Stars: Debra Messing, Christian Borle, Megan Hilty, Katharine McPhee, Jack Davenport, Angelica Houston
Writer: David Marshall Grant
Director: Robert Duncan McNeill
Network: NBC, airs Mondays
Original Telecast: May 8, 2012
As SMASH nears next week’s Season 1 finale, one can’t help but scratch their head at how a once promising show sunk so low, so fast.
While I still admit to being fascinated by a handful of characters and the backstage antics pertaining to the Broadway music itself, it’s the misguided decisions where the writers have forced their generally well-written characters to partake in that just strips the show of its original heart.
“Previews” finds the Marilyn Monroe biopic BOMBSHELL doing its previews in Boston as star Rebecca Duvall (Uma Thurman) proves to be an absolute bomb with every musical number she’s in — and the ending is a disaster since it ends with Monroe’s suicide.
Then Duvall has an allergic reaction to a smoothie which she uses as an excuse to bolt from the show – leaving the big mystery for next week of who will take her place: understudy Karen (Katharine McPhee) or previous Marilyn Ivy (Megan Hilty).
Other drama –
* Derek (Jack Davenport) is sleeping with his star, which pisses off Ivy when she’s shunned.
* Ivy and Dev (Raza Jaffrey) end up sleeping together after getting drunk in the previous episode (WHAT!?!). Way to go in making Ivy look even worse than before.
* Dev and Karen reconcile, but not knowing that he slept with Ivy (didn’t this same sort of thing happen with Julia and her husband episodes ago?)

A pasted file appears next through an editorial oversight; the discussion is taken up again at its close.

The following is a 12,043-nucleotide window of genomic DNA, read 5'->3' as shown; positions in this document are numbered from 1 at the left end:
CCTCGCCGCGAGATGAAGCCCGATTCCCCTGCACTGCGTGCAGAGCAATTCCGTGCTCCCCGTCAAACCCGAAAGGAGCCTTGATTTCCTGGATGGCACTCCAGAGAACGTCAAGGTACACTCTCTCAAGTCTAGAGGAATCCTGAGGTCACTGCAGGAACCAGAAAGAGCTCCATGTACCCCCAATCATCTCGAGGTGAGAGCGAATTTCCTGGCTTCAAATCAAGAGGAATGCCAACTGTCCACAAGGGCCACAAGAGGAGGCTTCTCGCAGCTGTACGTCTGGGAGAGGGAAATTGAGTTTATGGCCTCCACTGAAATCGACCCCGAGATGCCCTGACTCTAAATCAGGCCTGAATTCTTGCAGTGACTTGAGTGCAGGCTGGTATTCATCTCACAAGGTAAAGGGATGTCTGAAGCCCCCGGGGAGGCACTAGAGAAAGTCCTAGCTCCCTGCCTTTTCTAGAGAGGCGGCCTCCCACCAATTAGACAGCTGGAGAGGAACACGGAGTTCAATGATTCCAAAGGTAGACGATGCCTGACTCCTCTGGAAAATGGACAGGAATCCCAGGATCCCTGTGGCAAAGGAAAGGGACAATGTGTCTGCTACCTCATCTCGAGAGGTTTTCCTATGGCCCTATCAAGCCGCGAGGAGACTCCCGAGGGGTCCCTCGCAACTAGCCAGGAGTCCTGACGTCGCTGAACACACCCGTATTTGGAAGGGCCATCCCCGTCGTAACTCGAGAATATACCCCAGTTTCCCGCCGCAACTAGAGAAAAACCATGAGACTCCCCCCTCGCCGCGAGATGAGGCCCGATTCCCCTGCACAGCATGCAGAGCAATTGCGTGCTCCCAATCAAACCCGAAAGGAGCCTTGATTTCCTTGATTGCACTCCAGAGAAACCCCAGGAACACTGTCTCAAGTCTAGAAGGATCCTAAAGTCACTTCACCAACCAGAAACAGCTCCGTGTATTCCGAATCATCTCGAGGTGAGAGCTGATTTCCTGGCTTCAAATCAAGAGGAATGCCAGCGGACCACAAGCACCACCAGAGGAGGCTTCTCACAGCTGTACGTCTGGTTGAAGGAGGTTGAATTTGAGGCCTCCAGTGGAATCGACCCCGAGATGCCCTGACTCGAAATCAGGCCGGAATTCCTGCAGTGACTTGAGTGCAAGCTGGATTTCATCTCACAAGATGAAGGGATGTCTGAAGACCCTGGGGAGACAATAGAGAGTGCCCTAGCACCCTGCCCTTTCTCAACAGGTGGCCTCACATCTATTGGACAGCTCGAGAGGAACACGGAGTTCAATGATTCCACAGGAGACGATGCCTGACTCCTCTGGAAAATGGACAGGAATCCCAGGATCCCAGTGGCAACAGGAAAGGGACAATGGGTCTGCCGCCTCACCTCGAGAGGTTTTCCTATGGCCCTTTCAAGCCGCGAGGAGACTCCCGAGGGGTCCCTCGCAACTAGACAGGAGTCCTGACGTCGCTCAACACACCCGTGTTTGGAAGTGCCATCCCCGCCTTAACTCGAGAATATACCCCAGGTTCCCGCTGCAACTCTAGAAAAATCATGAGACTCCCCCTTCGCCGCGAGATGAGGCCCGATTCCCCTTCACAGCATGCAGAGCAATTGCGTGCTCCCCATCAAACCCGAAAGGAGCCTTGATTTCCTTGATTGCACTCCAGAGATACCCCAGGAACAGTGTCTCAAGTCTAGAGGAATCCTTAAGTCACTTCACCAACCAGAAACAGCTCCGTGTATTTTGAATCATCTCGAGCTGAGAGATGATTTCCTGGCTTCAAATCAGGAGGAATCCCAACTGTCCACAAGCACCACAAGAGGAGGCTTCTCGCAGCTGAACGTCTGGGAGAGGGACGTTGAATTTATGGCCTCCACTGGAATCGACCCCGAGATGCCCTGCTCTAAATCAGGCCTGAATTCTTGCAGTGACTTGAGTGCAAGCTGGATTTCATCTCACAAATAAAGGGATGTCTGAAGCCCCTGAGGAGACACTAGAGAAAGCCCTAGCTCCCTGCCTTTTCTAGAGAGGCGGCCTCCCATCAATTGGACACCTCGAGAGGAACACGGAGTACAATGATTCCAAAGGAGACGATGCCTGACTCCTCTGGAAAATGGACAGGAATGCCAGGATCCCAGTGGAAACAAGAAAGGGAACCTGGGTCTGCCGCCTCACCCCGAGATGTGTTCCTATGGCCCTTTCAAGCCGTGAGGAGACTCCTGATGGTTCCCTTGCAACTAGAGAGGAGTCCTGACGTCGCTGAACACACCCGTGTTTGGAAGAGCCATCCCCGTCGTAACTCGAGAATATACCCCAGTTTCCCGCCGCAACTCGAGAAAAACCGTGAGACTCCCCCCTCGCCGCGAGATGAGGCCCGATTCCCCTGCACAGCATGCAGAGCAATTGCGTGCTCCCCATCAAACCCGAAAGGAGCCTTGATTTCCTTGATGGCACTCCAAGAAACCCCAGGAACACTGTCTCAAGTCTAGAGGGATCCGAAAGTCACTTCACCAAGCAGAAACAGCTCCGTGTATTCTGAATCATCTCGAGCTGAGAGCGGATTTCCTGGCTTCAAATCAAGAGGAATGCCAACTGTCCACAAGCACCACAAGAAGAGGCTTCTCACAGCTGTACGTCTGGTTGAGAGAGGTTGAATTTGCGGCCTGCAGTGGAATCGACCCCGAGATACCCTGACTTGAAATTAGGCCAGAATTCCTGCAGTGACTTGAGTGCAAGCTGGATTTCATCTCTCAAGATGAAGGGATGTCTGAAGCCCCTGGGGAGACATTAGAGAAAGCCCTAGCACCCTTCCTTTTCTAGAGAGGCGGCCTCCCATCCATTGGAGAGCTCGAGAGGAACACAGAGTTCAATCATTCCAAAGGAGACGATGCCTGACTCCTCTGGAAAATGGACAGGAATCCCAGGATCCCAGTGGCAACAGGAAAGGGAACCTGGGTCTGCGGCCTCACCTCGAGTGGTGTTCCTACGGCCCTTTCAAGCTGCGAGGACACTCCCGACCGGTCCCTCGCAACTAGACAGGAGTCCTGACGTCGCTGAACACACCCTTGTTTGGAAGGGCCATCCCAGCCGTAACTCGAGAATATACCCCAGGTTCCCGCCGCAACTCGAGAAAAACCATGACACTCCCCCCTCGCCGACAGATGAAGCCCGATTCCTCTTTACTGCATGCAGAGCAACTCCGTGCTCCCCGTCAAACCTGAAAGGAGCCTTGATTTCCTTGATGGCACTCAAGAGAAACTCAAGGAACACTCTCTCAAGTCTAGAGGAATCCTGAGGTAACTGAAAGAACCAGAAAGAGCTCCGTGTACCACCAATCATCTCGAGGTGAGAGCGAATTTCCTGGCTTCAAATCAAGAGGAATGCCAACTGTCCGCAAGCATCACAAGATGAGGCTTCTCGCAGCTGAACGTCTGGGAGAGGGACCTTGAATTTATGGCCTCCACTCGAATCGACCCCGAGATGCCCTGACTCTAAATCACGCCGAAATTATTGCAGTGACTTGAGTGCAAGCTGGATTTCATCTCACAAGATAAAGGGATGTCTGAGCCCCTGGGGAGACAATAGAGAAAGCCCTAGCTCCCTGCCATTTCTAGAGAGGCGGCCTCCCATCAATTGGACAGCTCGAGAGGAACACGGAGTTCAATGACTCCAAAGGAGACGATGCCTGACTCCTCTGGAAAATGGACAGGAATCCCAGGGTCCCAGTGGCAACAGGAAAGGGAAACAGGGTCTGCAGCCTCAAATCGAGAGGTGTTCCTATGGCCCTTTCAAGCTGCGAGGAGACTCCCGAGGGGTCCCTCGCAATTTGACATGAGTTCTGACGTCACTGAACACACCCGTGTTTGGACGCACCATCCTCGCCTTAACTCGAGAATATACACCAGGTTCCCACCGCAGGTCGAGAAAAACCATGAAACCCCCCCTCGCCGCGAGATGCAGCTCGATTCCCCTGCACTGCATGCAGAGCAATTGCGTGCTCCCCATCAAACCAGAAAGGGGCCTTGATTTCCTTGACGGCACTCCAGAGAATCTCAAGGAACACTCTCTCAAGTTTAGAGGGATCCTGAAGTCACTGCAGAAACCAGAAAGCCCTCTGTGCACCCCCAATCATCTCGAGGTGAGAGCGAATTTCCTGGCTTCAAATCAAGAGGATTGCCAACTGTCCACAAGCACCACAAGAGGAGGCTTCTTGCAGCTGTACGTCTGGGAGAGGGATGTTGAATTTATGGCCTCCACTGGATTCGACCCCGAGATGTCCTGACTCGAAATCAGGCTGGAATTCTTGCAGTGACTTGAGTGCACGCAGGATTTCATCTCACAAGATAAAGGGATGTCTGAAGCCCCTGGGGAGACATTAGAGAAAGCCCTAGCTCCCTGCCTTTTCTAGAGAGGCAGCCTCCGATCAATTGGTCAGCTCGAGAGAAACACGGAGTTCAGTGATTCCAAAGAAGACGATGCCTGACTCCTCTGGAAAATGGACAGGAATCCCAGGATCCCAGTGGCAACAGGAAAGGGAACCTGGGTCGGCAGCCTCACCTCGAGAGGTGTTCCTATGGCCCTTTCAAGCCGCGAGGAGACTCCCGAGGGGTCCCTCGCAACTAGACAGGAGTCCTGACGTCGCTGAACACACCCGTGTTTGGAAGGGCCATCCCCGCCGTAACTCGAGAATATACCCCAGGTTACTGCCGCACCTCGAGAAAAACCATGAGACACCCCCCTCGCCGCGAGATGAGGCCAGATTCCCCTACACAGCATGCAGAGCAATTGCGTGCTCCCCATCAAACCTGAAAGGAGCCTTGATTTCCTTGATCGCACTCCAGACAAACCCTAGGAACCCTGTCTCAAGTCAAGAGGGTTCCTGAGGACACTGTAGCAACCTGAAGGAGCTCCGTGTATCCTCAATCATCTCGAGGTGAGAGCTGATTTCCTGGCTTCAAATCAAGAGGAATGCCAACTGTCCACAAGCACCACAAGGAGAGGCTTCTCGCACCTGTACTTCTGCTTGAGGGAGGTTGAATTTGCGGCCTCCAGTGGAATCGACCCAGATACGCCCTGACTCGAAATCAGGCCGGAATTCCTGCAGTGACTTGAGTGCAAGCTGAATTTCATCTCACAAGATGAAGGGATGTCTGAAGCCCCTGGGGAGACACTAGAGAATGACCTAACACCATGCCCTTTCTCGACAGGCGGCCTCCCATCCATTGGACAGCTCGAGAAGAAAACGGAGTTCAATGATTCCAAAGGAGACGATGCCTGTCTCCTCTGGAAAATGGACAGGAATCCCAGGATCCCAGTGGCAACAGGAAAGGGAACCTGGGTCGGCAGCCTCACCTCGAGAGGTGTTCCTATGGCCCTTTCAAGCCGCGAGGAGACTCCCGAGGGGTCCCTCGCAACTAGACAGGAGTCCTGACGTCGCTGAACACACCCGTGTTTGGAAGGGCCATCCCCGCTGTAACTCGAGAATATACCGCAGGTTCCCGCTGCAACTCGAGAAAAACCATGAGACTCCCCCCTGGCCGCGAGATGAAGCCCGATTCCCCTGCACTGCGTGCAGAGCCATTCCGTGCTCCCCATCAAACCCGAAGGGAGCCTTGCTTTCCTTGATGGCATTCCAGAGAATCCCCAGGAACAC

* Tom (Christian Odom, Jr.) and Julia are still having a spat when he allowed Michael Swift (Will Chase) to come back to the show. And now Michael is boning for Julia all over again.
The episode concludes with everyone going to Church to find their faith. A bit too heavy-handed for me, but the ending indicates, with Karen on stage singing gospel, that she’s going to get the Marilyn part.
Eileen (Anjelica Huston) gets perhaps the best moment in the entire episode when she sings a song with a piano man that encapsulates the emotions of the episode.
Sustaining a musical-drama or musical-comedy is a very hard endeavor. Look at GLEE. It’s so easy to burn through story and emotional through song, that to fill in the gap silly subplots and annoying soap opera theatrics tend to be the easy way out.
I wish SMASH was a little wiser with its decisions, because systematically, one by one, I’ve come to despise just about every character on the show outside of Eileen and Tom. Not a good sign for a show that’s already committed to Season 2.
Here’s hoping next week redeems itself and sets up a template for where SMASH should go in order to redeem itself.
AGREE? DISAGREE? LET YOUR VOICE BE HEARD – COMMENT BELOW
Related Link: TV Review – SMASH – Season 1 – “Publicity”
Related Link: TV Review: SMASH – Season 1 – “The Movie Star”
Related Link: Exclusive Interview with SMASH star Megan Hilty
Related Link: TV Review – SMASH – Season 1 – “Understudy”
Related Link: TV Review – SMASH – Season 1 – “Hell On Earth”
Related Link: TV Review – SMASH – Season 1 – “The Workshop”
Related Link: TV Review – SMASH – Season 1 – “Chemistry”
Related Link:TV Review – SMASH – Season 1 – “Let’s Be Bad”
Related Link:TV Review – SMASH – Season 1 – “The Cost of Art”
Related Link:TV Review – SMASH – Season 1 – “Enter Mr. DiMaggio”
Related Link: TV Review – SMASH – Season 1 – “The Callback”
Related Link: TV Review – SMASH Series Premiere
Article Source: Assignment X
Article: TV Review – SMASH – Season 1 – “Previews”